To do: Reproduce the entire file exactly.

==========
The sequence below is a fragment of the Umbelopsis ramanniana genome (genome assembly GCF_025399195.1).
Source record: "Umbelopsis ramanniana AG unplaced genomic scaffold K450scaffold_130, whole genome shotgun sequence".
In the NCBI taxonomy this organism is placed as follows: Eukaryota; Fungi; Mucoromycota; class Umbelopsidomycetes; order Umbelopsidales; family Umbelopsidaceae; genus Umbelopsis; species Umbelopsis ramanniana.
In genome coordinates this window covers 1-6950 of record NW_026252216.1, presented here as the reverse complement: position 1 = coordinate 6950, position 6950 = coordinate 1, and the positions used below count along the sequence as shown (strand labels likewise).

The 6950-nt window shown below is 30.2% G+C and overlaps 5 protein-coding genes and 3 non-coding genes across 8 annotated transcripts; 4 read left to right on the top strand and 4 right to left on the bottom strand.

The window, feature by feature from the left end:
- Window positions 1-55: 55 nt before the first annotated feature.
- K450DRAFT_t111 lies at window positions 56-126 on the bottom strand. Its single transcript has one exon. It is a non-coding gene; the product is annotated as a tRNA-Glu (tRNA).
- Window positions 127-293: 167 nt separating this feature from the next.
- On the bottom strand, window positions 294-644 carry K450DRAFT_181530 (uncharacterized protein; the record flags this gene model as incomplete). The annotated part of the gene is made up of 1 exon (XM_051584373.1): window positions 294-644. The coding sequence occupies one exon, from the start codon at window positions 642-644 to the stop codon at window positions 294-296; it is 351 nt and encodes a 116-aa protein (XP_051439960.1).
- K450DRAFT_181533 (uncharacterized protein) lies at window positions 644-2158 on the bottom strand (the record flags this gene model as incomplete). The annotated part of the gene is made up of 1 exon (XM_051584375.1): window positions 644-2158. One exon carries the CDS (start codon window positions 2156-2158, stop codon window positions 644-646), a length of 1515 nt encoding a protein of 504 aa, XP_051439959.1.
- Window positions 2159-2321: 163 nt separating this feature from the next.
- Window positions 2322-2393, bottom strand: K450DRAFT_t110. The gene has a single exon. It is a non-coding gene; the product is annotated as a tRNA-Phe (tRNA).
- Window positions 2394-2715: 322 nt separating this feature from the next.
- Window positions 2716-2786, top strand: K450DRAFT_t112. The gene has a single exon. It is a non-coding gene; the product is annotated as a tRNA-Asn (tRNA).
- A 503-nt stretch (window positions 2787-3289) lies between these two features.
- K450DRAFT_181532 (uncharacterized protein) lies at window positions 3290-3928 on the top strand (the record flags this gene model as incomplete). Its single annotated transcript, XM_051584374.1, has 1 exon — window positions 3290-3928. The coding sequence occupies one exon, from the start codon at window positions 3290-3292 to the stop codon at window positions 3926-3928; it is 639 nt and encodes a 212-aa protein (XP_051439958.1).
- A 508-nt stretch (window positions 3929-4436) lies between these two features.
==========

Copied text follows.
The sequence below is a fragment of the Umbelopsis ramanniana genome (genome assembly GCF_025399195.1).
Source record: "Umbelopsis ramanniana AG unplaced genomic scaffold K450scaffold_130, whole genome shotgun sequence".
In the NCBI taxonomy this organism is placed as follows: Eukaryota; Fungi; Mucoromycota; class Umbelopsidomycetes; order Umbelopsidales; family Umbelopsidaceae; genus Umbelopsis; species Umbelopsis ramanniana.
In genome coordinates this window covers 1-6950 of record NW_026252216.1, presented here as the reverse complement: position 1 = coordinate 6950, position 6950 = coordinate 1, and the positions used below count along the sequence as shown (strand labels likewise).

The 6950-nt window shown below is 30.2% G+C and overlaps 5 protein-coding genes and 3 non-coding genes across 8 annotated transcripts; 4 read left to right on the top strand and 4 right to left on the bottom strand.

The window, feature by feature from the left end:
- Window positions 1-55: 55 nt before the first annotated feature.
- K450DRAFT_t111 lies at window positions 56-126 on the bottom strand. Its single transcript has one exon. It is a non-coding gene; the product is annotated as a tRNA-Glu (tRNA).
- Window positions 127-293: 167 nt separating this feature from the next.
- On the bottom strand, window positions 294-644 carry K450DRAFT_181530 (uncharacterized protein; the record flags this gene model as incomplete). The annotated part of the gene is made up of 1 exon (XM_051584373.1): window positions 294-644. The coding sequence occupies one exon, from the start codon at window positions 642-644 to the stop codon at window positions 294-296; it is 351 nt and encodes a 116-aa protein (XP_051439960.1).
- K450DRAFT_181533 (uncharacterized protein) lies at window positions 644-2158 on the bottom strand (the record flags this gene model as incomplete). The annotated part of the gene is made up of 1 exon (XM_051584375.1): window positions 644-2158. One exon carries the CDS (start codon window positions 2156-2158, stop codon window positions 644-646), a length of 1515 nt encoding a protein of 504 aa, XP_051439959.1.
- Window positions 2159-2321: 163 nt separating this feature from the next.
- Window positions 2322-2393, bottom strand: K450DRAFT_t110. The gene has a single exon. It is a non-coding gene; the product is annotated as a tRNA-Phe (tRNA).
- Window positions 2394-2715: 322 nt separating this feature from the next.
- Window positions 2716-2786, top strand: K450DRAFT_t112. The gene has a single exon. It is a non-coding gene; the product is annotated as a tRNA-Asn (tRNA).
- A 503-nt stretch (window positions 2787-3289) lies between these two features.
- K450DRAFT_181532 (uncharacterized protein) lies at window positions 3290-3928 on the top strand (the record flags this gene model as incomplete). Its single annotated transcript, XM_051584374.1, has 1 exon — window positions 3290-3928. The coding sequence occupies one exon, from the start codon at window positions 3290-3292 to the stop codon at window positions 3926-3928; it is 639 nt and encodes a 212-aa protein (XP_051439958.1).
- A 508-nt stretch (window positions 3929-4436) lies between these two features.